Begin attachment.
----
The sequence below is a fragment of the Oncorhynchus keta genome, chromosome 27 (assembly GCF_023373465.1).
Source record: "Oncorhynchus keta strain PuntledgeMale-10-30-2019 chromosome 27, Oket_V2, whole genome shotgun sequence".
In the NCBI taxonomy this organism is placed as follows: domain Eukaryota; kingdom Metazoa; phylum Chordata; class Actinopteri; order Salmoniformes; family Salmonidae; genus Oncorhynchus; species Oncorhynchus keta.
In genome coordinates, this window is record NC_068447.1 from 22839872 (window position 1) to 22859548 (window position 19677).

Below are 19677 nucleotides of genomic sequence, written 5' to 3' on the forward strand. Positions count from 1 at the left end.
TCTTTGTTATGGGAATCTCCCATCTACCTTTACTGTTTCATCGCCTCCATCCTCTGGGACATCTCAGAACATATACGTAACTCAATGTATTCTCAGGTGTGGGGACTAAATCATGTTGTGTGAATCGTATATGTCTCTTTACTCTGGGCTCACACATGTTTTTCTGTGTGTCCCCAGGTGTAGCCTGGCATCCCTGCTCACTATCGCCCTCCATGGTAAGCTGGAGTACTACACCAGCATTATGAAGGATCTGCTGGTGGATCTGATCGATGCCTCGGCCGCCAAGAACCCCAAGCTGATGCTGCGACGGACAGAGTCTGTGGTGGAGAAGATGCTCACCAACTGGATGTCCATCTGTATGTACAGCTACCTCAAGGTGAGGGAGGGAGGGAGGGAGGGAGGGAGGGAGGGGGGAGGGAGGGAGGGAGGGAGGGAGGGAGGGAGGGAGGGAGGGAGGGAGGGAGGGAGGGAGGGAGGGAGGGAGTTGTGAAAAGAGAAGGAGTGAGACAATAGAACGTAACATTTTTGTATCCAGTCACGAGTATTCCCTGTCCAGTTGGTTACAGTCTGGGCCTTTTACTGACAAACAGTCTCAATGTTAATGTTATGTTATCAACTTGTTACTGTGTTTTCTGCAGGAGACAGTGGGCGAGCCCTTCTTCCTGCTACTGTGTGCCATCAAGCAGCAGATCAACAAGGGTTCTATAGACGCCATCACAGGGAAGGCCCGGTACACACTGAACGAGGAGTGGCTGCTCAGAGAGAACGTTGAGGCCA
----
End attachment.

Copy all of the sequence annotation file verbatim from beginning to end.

The sequence below is a fragment of the Oncorhynchus keta genome, chromosome 27 (assembly GCF_023373465.1).
Source record: "Oncorhynchus keta strain PuntledgeMale-10-30-2019 chromosome 27, Oket_V2, whole genome shotgun sequence".
In the NCBI taxonomy this organism is placed as follows: domain Eukaryota; kingdom Metazoa; phylum Chordata; class Actinopteri; order Salmoniformes; family Salmonidae; genus Oncorhynchus; species Oncorhynchus keta.
In genome coordinates, this window is record NC_068447.1 from 22839872 (window position 1) to 22859548 (window position 19677).

Below are 19677 nucleotides of genomic sequence, written 5' to 3' on the forward strand. Positions count from 1 at the left end.
TCTTTGTTATGGGAATCTCCCATCTACCTTTACTGTTTCATCGCCTCCATCCTCTGGGACATCTCAGAACATATACGTAACTCAATGTATTCTCAGGTGTGGGGACTAAATCATGTTGTGTGAATCGTATATGTCTCTTTACTCTGGGCTCACACATGTTTTTCTGTGTGTCCCCAGGTGTAGCCTGGCATCCCTGCTCACTATCGCCCTCCATGGTAAGCTGGAGTACTACACCAGCATTATGAAGGATCTGCTGGTGGATCTGATCGATGCCTCGGCCGCCAAGAACCCCAAGCTGATGCTGCGACGGACAGAGTCTGTGGTGGAGAAGATGCTCACCAACTGGATGTCCATCTGTATGTACAGCTACCTCAAGGTGAGGGAGGGAGGGAGGGAGGGAGGGAGGGAGGGGGGAGGGAGGGAGGGAGGGAGGGAGGGAGGGAGGGAGGGAGGGAGGGAGGGAGGGAGGGAGGGAGGGAGGGAGTTGTGAAAAGAGAAGGAGTGAGACAATAGAACGTAACATTTTTGTATCCAGTCACGAGTATTCCCTGTCCAGTTGGTTACAGTCTGGGCCTTTTACTGACAAACAGTCTCAATGTTAATGTTATGTTATCAACTTGTTACTGTGTTTTCTGCAGGAGACAGTGGGCGAGCCCTTCTTCCTGCTACTGTGTGCCATCAAGCAGCAGATCAACAAGGGTTCTATAGACGCCATCACAGGGAAGGCCCGGTACACACTGAACGAGGAGTGGCTGCTCAGAGAGAACGTTGAGGCCA